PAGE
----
I cannot support this clown because (i) his stance is immoral; (ii) the urgency of climate change issues makes it imperative that we put pressure on other countries to act by not being hypocrites ourselves and (iii) it is unwise to be out of step with the majority of Australians who do support an ETS.
I am unsure whether Peter Costello or Malcolm Turnbull would make a better alternative leader - a leader who would regain power from Labor. Costello has the greater electoral appeal but has the liability of being a strong supporter of labour market reform that went even beyond WorkChoices. These reforms I continue to support. John Howard did too but he always figured they would be electorally unacceptible. The Liberals lost ground here after the election by whimping out like a bunch of beaten dogs when the Labor Party moved towards dismantling policy moves that fostered employment and created a more efficient workforce in Australia.
Its a simple principle. Don't abandon successful policies when opposition to them is backed in the main by a disappearing trade union movement who have zero economic intelligence - witness their stupid insistence on preserving the real wage in the face of food and oil price increases. Believe me - stripping aside party-political allegiances - there is not an economist in Australia who supports this foolish policy in private.
In addition Costello will always be viewed as being a sook because of his unwillingness to take on John Howard for the leadership (in my view, to be fair, he had no choice) and because of his early suggestion he would quit politics after the 2007 loss.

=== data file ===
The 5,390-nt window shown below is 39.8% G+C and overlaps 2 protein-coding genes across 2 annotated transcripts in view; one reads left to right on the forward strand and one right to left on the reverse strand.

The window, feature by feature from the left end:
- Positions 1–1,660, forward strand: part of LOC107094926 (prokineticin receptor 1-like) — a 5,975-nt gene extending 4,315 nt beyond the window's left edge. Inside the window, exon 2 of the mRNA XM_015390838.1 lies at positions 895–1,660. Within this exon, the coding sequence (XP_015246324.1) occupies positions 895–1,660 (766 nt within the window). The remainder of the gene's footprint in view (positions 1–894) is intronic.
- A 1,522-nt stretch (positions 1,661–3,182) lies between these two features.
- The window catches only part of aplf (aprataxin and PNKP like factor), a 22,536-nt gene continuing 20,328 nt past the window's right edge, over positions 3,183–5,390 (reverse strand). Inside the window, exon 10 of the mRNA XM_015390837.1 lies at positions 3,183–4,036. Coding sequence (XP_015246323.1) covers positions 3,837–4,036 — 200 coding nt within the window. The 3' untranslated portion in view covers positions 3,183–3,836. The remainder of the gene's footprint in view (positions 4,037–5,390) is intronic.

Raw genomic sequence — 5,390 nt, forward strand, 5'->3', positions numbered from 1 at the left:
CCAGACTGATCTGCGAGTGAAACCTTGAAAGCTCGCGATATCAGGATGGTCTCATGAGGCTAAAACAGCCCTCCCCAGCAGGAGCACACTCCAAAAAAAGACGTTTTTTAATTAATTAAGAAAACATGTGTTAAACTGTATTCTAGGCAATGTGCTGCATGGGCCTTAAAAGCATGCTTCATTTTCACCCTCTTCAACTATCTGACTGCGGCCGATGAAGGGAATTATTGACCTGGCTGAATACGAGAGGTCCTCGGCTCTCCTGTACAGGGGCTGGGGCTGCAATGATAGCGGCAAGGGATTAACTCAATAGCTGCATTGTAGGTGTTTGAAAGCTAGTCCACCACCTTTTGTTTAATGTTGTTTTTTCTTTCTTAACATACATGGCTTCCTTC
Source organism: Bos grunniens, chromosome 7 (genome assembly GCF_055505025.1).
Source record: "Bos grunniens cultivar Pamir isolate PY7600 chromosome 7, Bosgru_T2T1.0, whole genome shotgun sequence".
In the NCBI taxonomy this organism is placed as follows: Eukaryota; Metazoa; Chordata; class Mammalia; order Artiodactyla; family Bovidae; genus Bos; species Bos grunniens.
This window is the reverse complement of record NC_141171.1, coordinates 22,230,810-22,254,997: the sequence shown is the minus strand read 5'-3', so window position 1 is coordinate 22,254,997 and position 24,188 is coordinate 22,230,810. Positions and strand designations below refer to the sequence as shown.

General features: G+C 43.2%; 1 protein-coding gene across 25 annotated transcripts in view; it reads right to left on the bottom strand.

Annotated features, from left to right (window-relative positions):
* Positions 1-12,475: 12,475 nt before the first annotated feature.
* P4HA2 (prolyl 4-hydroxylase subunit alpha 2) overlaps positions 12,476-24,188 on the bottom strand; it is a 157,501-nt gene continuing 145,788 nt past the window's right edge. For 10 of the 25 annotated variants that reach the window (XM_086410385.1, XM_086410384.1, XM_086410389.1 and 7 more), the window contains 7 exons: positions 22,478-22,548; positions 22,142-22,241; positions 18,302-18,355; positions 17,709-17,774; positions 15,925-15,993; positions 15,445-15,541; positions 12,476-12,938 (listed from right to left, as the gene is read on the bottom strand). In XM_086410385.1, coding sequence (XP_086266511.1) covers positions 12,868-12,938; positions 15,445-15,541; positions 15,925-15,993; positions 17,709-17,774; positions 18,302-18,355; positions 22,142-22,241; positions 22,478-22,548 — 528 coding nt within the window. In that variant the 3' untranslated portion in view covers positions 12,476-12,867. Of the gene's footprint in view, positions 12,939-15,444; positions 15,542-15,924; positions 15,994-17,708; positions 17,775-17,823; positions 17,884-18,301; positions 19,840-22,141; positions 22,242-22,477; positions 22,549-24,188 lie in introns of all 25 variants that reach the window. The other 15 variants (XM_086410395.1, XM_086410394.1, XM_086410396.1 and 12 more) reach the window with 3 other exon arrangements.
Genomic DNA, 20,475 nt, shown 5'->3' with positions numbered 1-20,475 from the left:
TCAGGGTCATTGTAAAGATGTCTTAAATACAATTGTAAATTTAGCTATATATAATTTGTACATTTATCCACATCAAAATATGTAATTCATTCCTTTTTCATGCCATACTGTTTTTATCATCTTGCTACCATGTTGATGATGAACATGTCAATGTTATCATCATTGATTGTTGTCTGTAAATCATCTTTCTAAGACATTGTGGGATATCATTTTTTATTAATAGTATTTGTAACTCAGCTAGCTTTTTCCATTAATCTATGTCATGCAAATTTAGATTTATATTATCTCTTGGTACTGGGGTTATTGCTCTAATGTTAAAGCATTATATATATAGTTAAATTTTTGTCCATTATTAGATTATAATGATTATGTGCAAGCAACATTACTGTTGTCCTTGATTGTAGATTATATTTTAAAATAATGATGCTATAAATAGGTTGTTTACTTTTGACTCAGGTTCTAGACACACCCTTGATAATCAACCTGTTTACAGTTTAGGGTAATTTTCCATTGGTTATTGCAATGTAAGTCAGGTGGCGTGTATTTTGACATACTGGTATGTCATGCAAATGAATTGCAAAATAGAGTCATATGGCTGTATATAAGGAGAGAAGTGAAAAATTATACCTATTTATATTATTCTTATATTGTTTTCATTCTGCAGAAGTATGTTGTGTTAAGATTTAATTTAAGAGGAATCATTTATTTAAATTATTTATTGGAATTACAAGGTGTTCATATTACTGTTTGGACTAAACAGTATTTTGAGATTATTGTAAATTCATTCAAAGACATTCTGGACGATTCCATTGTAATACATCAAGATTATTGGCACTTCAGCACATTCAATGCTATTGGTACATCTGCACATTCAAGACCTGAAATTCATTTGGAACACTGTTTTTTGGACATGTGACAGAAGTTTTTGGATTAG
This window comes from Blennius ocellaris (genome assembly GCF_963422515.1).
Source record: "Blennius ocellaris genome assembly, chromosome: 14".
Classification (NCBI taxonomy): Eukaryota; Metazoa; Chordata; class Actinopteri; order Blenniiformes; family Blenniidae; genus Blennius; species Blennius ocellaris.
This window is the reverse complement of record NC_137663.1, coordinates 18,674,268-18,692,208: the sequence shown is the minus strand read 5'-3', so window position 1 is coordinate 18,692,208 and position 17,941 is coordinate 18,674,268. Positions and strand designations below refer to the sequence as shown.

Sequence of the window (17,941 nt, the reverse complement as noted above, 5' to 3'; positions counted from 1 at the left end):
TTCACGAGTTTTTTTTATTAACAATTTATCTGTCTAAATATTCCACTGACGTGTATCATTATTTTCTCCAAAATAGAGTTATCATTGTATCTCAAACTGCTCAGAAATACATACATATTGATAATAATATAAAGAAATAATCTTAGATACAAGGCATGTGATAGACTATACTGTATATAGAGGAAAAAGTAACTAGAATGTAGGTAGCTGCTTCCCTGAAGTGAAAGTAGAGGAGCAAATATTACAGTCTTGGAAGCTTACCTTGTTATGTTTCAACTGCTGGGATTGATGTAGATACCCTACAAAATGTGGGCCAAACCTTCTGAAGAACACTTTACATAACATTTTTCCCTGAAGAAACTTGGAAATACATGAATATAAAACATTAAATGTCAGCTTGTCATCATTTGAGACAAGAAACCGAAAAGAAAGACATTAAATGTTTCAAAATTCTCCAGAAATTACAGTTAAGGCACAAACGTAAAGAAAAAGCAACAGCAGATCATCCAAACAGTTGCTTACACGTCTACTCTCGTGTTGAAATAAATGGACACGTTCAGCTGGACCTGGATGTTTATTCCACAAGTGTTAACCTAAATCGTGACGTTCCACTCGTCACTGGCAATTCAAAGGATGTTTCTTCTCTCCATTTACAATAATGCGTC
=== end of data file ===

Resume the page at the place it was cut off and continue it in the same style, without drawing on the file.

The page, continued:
Malcolm Turnbull has lower electoral appeal according to the polls but won the day on retaining a sensible attitude to climate change. He is a mile smarter and much quicker to sense the political winds than Nelson and would make a much better PM than Rudd. He has had lower visibility and less experience than does Costello but that is changing.
Whoever the Liberals do select to replace Nelson they should back this leader through to the next election and ignore the invitation to commit political suicide with continuing leadership debates. The economic downturn and the preospect of a severe contraction of house prices will swing back those 'working families' who believed they could reliably trust the economy to Labor with its trade union debts and fundamental lack of talent.
Whoever wins the current leadership tussle I believe Julie Bishop remains a capable potential Deputy PM with Tony Abbott standing in the wings should Bishop eventually be shifted into a leadership role. Unlike Labor the Liberal Party has plenty of talent to draw on. Brendan Nelson was a 'sacrificial lamb' who probably understands his temporary role - he might be part of a Liberal front bench but not a future PM.